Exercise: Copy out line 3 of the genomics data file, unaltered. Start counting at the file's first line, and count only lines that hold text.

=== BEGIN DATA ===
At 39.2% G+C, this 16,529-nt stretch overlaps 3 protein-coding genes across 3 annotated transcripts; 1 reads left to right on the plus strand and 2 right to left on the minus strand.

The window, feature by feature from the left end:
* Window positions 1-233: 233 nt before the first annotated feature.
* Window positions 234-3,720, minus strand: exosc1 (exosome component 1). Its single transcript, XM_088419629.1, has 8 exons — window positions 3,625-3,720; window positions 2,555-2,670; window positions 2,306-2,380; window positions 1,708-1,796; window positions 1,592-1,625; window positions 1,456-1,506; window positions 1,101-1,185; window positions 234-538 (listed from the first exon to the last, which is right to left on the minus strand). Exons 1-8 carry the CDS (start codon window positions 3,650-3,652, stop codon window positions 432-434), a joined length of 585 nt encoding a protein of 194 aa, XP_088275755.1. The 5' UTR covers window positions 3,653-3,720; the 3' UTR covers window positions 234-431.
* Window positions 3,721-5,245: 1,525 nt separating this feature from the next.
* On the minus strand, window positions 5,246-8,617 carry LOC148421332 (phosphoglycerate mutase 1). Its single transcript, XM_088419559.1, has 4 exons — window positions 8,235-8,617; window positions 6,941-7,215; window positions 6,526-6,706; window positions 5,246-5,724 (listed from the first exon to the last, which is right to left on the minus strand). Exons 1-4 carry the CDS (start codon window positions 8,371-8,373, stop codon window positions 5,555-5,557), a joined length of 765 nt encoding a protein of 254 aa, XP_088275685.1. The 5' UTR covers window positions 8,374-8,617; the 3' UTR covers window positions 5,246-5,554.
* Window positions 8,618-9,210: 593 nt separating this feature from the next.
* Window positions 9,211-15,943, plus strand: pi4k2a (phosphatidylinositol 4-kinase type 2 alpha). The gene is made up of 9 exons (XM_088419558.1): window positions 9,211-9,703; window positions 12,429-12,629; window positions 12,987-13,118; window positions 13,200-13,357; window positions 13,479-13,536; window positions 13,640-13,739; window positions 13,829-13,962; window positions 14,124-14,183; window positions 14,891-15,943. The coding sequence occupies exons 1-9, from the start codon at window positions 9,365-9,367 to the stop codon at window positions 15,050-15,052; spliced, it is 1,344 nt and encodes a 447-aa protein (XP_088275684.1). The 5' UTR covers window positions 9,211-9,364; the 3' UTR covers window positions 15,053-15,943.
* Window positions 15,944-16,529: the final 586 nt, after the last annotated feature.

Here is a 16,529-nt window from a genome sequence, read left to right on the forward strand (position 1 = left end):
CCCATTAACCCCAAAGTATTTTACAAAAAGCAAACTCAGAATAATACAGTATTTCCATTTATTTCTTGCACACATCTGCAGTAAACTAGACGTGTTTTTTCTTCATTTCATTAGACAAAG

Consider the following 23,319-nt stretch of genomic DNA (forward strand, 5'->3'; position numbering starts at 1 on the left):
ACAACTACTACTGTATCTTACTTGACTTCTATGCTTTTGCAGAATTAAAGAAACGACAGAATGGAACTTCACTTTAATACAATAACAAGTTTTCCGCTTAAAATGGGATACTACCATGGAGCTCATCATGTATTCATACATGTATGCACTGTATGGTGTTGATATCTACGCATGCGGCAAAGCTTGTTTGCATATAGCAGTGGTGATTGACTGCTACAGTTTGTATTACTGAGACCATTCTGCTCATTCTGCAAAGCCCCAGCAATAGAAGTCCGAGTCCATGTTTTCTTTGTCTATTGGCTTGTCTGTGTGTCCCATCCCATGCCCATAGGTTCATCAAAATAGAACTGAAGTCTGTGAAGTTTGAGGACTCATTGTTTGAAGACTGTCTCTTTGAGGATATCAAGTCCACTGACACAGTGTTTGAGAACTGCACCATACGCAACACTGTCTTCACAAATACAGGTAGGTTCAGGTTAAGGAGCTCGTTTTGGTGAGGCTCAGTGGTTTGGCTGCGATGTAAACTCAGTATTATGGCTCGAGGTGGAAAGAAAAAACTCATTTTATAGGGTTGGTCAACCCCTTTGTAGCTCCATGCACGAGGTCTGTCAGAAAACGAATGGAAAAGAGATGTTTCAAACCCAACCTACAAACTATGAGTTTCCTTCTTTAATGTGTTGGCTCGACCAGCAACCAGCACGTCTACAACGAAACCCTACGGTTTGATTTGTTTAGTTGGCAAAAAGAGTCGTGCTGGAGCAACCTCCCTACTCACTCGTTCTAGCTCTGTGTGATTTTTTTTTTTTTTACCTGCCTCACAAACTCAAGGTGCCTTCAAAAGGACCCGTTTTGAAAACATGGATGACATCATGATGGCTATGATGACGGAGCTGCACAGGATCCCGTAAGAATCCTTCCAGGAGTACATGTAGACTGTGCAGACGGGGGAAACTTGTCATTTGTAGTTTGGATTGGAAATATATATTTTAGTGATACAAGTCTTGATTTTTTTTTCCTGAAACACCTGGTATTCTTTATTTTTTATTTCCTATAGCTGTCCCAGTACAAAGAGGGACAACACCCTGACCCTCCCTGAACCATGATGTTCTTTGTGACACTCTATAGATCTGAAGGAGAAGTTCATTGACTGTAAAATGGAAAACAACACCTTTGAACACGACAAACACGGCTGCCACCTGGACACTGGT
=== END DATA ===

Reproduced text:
* Window positions 1-233: 233 nt before the first annotated feature.